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5 Food Trends You'll See in Restaurants in 2021

Here are the latest predictions circulating the web.
FACT CHECKED BY Mura Dominko

Everyone is anticipating a fresh start this year—and we need one more than ever. For the restaurant industry, owners and workers are hoping for more stability and of course, more innovation.

Based on trends that either arose for the first time or became more popular last year, the editors of Nation's Restaurant News predicted a few foods and themes that will be popular at restaurants in 2021. (Related: 100 Easiest Recipes You Can Make.)

Here's what we expect to see more of this year:

1

Foods that are both sweet and spicy

nashville chicken sandwich
Shutterstock

People love foods that pack spice, and the heat can be even more enticing when a sweet element is involved. You may recall that Dunkin' released a limited-edition Spicy Ghost Pepper donut in 2020 that wowed customers, which was a spicy-sweet combo hit that foreshadowed the trend. Nashville hot chicken sandwich is another item that continues to be a hit, popping up in restaurants nationwide.

Looking ahead, Yelp predicts there will be a surge in hot honey on restaurant menus this year. The sweet sauce is infused with chilies and is the perfect condiment to put on top of pizzas, waffles, and—yes—even cocktails.

Shake Shack has already caught on, recently launching a line of South Korean-inspired menu items, three of which feature a spicy-sweet fermented chili paste called Gochujang.

Here's to another year of eye-watering, nose-running goodness.

2

More donuts!

mini glazed donuts
Shutterstock

Will donuts ever not be on-trend? Is it just us, or are they seemingly becoming cuter. Whether you have an artisanal donut shop in town or you just enjoy scrolling through your fair share of food porn on Instagram, most of us can agree that donuts have never been more adorned with colorful, flavor-packed icing and special sprinkles.

Donuts are also universally liked. Nation's Restaurant News points out that donuts, "cross cultural borders, because nearly every cuisine has some kind of fried dough." Think Latin churros, Chinese youtiao, or even Portuguese malasadas.

Be on the lookout for more global, sweet takes on fried dough in 2021.

3

Frozen ingredients

boiled frozen shrimp
Shutterstock

If the pandemic taught us anything, it's the value of frozen food.

In March, restaurants and other food service establishments were forced to toss out thousands of dollars worth of fresh food. While ghost kitchens (which soared in popularity this year) find great stability in frozen foods, larger-scale companies are taking note, says Ron Ruggless of NRN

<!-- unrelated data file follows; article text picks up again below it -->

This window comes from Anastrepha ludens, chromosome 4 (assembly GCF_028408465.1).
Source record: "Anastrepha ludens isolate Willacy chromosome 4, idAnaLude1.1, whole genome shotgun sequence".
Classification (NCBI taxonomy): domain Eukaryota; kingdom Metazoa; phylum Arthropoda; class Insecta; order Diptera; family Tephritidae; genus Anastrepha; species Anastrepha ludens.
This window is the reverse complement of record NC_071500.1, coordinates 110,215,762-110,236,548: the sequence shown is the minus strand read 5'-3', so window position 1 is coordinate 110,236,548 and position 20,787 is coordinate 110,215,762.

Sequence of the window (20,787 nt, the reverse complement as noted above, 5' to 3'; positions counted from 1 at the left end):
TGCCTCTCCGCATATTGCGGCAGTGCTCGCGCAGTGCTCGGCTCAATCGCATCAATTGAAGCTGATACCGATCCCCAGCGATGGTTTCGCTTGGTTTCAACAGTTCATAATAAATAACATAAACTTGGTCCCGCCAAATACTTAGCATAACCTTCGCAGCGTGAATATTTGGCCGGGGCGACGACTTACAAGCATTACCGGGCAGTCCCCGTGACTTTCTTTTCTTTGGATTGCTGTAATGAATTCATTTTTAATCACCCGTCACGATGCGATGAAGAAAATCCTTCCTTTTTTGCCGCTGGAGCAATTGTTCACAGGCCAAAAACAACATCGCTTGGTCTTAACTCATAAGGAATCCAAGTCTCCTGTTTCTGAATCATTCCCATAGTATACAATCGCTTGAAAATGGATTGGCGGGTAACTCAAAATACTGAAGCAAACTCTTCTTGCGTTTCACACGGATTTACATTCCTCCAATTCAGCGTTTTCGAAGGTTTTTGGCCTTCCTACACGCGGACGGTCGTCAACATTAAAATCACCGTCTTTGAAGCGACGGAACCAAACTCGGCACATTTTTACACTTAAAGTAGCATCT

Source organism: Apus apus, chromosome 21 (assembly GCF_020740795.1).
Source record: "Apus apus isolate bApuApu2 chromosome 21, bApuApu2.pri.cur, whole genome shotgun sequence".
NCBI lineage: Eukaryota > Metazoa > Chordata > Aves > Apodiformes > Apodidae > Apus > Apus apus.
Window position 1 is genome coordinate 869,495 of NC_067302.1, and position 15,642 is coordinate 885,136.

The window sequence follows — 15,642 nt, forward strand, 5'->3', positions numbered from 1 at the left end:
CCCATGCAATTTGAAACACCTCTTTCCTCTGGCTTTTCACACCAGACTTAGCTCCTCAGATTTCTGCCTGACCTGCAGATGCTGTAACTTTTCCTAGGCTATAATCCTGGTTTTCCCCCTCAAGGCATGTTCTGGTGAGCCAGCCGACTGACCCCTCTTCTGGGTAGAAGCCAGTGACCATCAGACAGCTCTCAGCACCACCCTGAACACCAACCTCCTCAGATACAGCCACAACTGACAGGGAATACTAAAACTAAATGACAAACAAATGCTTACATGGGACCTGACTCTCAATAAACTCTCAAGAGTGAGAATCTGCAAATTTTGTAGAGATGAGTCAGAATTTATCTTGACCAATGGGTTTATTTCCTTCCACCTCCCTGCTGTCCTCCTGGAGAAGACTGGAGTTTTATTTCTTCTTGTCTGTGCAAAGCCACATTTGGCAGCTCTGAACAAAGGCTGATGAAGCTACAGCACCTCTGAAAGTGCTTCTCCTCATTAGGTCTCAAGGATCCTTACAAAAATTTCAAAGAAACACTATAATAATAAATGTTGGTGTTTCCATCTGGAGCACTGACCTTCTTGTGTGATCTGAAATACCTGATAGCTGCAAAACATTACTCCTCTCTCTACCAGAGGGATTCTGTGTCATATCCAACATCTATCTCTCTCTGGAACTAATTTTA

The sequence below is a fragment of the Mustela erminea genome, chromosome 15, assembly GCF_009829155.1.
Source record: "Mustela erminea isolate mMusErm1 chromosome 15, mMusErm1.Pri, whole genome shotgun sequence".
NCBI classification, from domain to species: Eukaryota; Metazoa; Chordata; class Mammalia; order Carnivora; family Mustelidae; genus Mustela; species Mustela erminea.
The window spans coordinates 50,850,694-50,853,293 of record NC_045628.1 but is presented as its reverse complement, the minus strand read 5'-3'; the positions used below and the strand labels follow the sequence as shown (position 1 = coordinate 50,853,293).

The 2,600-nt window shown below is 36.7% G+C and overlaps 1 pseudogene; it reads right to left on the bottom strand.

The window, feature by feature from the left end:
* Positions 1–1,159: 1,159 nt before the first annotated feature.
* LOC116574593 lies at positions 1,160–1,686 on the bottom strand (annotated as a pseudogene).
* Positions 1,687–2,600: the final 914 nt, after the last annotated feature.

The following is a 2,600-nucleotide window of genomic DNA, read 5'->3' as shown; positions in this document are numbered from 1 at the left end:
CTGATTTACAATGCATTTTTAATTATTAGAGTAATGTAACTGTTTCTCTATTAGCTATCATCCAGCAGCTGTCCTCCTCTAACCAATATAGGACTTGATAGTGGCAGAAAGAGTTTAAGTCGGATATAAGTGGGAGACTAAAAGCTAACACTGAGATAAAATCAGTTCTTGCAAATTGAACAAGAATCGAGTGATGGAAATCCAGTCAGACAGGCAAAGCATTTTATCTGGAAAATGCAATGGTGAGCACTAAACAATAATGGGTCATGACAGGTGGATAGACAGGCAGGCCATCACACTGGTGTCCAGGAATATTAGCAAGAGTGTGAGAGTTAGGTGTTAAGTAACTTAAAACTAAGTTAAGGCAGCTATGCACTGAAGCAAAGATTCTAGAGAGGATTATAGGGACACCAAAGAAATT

It looks like the tagline of "always fresh, never frozen" may be out of style this year.

4

Less processed plant-based foods

daring
Courtesy of Daring

The one big complaint about plant-based proteins? They're overly processed, and in some cases, far more than the actual meat would be.

That's why companies such as Daring, a fresh take on plant-based chicken that debuted in the summer of 2020, is working to reduce the number of ingredients in its product. Made with an impressively short list of four ingredients, excluding spices, this faux chicken may become your new muse this year.

Keep your eyes peeled for other natural vegan product launches in 2021. JOI, the one-ingredient plant base, is just one brand to put on your radar. The cashew base, for example, can be used as a substation for cheese to make vegan queso or even spinach artichoke dip.

5

More West African cuisine

west african cuisine
Shutterstock

West African cuisine has yet to be thoroughly explored in the U.S. market, but industry experts predict this year will prove different. As Black Americans continue to explore their culinary roots, and as other Americans become more attuned to the ongoing social justice movements, experts say there will likely be more interest in the often meatless, gluten-free foods with bold flavors.

For more, be sure to check out 14 Best Diets For Weight Loss in 2021, According to Experts.

Cheyenne Buckingham
Cheyenne Buckingham is the news editor of Eat This, Not That!, specializing in food and drink coverage, and breaking down the science behind the latest health studies and information. Read more
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